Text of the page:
A mass surveillance bill has stirred a lot of controversy and received lots of criticisms. The Investigatory Powers Bill passed through the House of Lords on Wednesday. Completing its last step, this bill will become a law before the end of this year, making the UK the country with the most sweeping surveillance in the world!
This law will give government some powers that are quite similar to what goes on in George Orwell's dystopian novel, 1984.
According to the article on Independent, the main points of this development are:
The law requires internet service providers to keep detailed information on their customers’ web browsing for the last year.
The government will have the power to force tech companies to hack their customers' phones (especially smart phones) for surveillance purposes.
Not only activists but also many tech companies including Apple and Twitter protested against these controversial points.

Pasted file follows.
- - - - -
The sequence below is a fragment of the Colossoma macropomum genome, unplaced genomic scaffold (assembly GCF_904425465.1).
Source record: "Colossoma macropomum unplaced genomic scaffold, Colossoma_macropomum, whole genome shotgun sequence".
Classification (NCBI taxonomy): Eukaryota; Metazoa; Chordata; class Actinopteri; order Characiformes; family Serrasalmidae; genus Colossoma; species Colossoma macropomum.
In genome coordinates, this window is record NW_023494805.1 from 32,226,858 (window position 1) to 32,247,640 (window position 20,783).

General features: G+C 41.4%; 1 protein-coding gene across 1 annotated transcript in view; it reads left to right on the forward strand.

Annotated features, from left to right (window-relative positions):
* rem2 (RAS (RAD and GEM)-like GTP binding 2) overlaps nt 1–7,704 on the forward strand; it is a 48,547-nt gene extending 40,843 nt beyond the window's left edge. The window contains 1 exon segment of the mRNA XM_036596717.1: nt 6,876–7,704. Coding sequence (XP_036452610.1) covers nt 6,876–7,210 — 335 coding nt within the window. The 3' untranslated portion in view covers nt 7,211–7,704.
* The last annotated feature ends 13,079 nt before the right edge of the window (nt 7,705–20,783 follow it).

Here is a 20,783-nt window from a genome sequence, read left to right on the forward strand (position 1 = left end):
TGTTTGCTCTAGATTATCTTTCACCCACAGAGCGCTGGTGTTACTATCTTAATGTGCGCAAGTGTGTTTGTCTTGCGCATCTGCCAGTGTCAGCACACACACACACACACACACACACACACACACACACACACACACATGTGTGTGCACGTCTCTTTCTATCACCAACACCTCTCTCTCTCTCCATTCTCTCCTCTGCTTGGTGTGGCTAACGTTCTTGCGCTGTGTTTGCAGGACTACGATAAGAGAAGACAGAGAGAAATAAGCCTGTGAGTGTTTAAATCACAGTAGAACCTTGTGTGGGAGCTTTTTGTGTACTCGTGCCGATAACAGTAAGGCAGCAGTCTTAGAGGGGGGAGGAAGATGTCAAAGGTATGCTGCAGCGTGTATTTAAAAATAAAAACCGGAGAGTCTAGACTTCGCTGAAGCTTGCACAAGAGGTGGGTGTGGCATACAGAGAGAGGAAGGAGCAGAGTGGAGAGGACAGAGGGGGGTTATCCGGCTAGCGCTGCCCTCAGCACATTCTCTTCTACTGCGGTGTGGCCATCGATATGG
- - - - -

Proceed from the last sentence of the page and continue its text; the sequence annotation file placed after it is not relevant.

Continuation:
But the government went on to pass the bill despite the negative reactions.
The bill passed the parliament with 245 ayes and 50 nays.
Despite criticism from almost every major technology and internet company – including usually reticent ones like Apple – and from senior parliamentary committees, the legislation has received little opposition in parliament. Early on, the only amendment that the bill received from MPs was a measure that stopped themselves being spied on, and while Labour has raised objections to the sweeping spying powers it has not voted against the bill. The Queen's authorization is the only step left for this bill to become a law.